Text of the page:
DRE: Do you want to direct films?

 

MM: No, I´m so happy doing what I´m doing. I love comics and I understand them. Now that I´m working more and more as a writer and not an artist, it frees me up to do more stuff in comics, as far as Hellboy and Hellboy related books. I´ve also got a bunch of non-Hellboy stories that I want to do in comics. Some of them I will draw, some of them I won´t draw. I´m very excited about just being an artist and just drawing weird little stories of whatever I want and also keeping the whole Hellboy world going. This year I´m writing an Abe Sapien miniseries. I should be writing a Lobster Johnson miniseries before too long and then writing the stuff for Duncan Fegredo for Hellboy. I´m also co-writing and illustrating a novel.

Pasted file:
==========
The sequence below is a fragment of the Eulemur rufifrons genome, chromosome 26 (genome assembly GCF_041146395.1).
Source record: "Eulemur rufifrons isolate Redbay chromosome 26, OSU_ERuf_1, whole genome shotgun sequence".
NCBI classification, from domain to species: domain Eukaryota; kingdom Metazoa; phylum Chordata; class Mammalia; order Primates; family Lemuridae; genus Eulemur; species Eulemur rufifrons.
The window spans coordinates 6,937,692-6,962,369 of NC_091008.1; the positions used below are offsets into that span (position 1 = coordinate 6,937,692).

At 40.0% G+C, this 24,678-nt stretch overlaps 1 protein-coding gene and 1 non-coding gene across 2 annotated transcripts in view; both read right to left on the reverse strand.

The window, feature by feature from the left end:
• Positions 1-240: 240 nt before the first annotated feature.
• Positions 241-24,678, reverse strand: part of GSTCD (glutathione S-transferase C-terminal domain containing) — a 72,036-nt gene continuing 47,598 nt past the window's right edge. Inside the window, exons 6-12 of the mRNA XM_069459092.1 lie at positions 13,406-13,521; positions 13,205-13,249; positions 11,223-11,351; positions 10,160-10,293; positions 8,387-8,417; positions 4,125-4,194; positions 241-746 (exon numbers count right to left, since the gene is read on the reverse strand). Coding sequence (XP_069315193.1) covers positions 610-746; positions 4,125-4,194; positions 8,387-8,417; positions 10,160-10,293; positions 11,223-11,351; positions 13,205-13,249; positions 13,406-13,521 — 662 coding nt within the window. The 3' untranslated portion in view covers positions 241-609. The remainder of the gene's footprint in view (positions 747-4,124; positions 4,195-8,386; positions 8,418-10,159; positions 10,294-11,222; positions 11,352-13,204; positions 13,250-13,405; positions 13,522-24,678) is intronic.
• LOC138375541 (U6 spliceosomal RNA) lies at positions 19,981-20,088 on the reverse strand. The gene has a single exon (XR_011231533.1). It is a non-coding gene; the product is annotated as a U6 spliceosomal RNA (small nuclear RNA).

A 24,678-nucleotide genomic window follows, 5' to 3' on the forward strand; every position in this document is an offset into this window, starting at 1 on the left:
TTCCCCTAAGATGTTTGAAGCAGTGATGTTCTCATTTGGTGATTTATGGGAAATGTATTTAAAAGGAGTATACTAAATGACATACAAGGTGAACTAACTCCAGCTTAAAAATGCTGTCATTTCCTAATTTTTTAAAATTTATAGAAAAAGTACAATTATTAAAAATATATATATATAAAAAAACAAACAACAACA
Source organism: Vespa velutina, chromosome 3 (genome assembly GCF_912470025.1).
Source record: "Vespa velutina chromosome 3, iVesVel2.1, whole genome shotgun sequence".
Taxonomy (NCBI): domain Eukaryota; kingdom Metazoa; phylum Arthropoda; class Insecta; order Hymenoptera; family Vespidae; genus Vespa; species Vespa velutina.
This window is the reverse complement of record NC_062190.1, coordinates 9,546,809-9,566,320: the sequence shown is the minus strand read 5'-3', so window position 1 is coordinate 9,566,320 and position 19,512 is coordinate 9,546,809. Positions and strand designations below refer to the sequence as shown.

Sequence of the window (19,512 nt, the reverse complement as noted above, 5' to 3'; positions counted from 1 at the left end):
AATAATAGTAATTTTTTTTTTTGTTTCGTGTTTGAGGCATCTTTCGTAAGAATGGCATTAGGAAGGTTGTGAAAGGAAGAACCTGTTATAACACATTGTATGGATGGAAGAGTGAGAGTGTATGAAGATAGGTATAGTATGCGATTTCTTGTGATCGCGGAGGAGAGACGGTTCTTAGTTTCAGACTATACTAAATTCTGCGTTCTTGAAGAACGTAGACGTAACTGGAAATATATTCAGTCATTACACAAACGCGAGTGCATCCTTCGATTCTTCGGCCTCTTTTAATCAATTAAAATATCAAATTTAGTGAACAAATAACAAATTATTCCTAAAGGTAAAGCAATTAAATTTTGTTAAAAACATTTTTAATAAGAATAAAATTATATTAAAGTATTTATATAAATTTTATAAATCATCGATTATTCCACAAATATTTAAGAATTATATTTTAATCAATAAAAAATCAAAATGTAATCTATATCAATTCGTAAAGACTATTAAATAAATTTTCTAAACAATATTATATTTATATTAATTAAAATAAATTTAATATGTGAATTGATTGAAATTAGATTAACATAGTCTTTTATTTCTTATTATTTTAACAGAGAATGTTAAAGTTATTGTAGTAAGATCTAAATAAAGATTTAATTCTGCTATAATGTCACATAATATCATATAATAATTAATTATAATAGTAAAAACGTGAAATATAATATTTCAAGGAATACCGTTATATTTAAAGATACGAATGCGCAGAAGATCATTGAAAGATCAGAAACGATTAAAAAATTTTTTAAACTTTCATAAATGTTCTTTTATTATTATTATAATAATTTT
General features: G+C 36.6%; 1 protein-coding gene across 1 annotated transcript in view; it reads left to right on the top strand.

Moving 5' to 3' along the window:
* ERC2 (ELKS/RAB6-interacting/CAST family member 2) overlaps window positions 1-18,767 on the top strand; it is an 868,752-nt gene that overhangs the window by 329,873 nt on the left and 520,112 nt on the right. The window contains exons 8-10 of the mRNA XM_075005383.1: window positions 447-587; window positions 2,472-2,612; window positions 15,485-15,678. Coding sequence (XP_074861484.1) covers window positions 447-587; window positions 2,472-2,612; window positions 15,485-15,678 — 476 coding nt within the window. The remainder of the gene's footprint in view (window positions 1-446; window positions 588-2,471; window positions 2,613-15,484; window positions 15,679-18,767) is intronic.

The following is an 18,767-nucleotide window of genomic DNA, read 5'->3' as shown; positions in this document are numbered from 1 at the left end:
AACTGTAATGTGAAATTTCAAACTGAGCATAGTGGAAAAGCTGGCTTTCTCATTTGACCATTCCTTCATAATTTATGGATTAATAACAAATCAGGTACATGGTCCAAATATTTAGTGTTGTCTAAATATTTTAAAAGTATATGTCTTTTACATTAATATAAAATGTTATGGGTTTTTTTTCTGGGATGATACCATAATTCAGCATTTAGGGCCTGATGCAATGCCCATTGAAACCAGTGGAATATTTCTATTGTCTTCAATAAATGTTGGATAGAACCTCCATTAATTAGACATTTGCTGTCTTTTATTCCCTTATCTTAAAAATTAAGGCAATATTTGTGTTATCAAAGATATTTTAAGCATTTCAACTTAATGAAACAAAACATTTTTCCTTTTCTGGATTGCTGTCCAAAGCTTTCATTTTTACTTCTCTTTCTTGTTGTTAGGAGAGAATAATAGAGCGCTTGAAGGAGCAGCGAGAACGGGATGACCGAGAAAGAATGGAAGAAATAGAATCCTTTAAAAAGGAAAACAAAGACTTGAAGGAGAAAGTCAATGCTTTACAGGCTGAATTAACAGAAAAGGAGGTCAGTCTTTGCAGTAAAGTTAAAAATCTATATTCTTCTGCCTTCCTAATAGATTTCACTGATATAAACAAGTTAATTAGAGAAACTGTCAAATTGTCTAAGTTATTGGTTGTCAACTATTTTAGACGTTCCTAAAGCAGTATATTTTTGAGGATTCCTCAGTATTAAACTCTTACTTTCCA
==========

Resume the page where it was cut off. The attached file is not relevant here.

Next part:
DRE: What´s the novel?

 

MM: It´s a gothic horror vampire epic that at one point I was going to do as a comic and it just got so big I knew I´d never finish it. I´m so slow these days. If I start plotting something that gets to be a 100 or 200 pages, it´s just not going to be something I´m ever going to be able to do. So I took it to a friend of mine Chris Golden who had written a couple of Hellboy novels. He fleshed out my notes and turned it into this novel. Now I´m just doing what will probably end up being close to 200 illustrations for it. It´ll come out next fall.